A little cardboard goes a long way with this simple fall wreath.
My family doesn’t celebrate traditional Thanksgiving. While I would like to say it’s because we reject the fictitious Eurocentric notion of “Indian and Pilgrim” coexistence, it in all honesty resulted from nothing more than a lovers’ quarrel. Here’s how it started:
About fifteen years ago, my mother found herself yet again slaving away in the kitchen, fixing the torturous feast customary this time of year. My father, though an endearing and caring man, spent eight hours straight watching good ol’ American football, zero fingers lifted in support of the cause. In a fit of frustration, my mother told my father if he wanted a traditional Thanksgiving next year, he would need to cook it himself. And that was the end of that. Traditional Thanksgiving as we knew it ceased to exist.
To fill the void, we adopted a new tradition, one that introduced fun and whimsy and mutual responsibility. Each Thanksgiving, we select a theme that guides the menu for our meal. Themes have ranged from hearty Italian to the fanciful Dr. Seuss feast to a cutthroat cooking competition, secret ingredient and all. We all pitch in, designing a dish around our theme, and while my mother still bears the brunt of the work, the novelty of the theme removes the predictable drudgery. I’ve heard my fair share of protests: But when do you eat the turkey, the stuffing and the mashed potatoes? The answer is we don’t. And that’s ok. After all, the holiday holds the spirit of gratitude, not the spirit of poultry.
To help usher in this spirit, I decided to create an upcycled fall wreath. I wanted something simple, understated and slightly rustic that would easily transition into Christmas with the addition of a few holly berries. Thus, I turned to the abundance of cardboard I’d been hoarding for just the right reason.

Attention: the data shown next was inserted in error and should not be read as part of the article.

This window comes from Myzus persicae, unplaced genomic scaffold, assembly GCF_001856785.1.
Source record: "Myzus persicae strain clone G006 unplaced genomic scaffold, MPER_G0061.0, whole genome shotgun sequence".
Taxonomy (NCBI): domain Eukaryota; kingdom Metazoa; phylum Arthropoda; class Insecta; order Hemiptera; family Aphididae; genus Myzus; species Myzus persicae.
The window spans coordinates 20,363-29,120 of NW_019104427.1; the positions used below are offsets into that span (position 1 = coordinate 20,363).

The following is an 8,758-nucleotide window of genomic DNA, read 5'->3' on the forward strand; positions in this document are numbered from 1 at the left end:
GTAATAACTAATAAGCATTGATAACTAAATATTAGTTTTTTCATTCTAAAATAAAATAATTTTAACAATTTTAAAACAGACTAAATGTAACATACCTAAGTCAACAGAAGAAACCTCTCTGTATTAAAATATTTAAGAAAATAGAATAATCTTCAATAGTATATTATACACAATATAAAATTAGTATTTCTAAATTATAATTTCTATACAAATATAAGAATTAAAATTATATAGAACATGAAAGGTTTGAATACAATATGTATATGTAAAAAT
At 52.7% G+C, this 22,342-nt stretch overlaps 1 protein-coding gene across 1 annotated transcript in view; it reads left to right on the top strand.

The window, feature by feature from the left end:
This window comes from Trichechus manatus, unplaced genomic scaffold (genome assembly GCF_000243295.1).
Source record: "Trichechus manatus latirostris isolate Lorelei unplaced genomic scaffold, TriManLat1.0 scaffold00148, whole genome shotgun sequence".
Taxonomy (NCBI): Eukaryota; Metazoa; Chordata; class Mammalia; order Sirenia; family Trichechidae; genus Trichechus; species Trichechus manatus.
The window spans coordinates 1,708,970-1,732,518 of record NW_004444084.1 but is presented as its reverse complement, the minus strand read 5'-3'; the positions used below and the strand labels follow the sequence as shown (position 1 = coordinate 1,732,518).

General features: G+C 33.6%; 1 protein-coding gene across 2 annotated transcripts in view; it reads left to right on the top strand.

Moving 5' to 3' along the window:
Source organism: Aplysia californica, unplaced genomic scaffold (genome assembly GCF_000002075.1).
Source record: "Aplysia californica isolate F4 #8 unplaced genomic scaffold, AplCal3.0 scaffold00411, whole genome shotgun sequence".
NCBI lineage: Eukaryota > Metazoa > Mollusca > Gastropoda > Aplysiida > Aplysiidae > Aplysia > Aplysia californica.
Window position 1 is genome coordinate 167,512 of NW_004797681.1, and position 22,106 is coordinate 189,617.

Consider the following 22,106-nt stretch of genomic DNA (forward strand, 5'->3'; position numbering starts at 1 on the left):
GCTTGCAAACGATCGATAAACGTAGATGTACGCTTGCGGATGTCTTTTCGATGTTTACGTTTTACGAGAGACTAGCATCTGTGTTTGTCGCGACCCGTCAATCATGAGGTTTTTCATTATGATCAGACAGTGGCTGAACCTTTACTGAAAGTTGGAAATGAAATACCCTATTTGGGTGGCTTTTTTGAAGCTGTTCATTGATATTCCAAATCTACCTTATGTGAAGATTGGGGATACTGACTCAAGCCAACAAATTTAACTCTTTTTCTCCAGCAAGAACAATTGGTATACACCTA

I began by painting the cardboard using white acrylic paint and a foam brush. I applied the paint thinly to give the cardboard a whitewashed appearance.
I then stamped the painted cardboard with a script pattern resembling a handwritten letter. The black ink on the white paint is reminiscent of an antique postcard or old-fashioned newsprint.
Using a cardboard template, I traced leaf shapes onto the cardboard and cut out the leaves. I carefully considered where to trace the leaves, avoiding the splotchy patches of paint or smudged ink from the stamp.
To make the wreath, I began by arranging the leaves in a circular pattern. I glued these leaves together using a hot glue gun. I then glued additional leaves in an alternating pattern (pointing inward or pointing outward).
I embellished the simple wreath with a burlap ribbon bow. The final step was gluing jute twine to the back of the wreath to create a loop for hanging.
Simple and stylish, but best of all, practically free. I was able to reuse materials I already owned to create this wreath and spent just $3 to add the burlap ribbon. Upcycle for the win.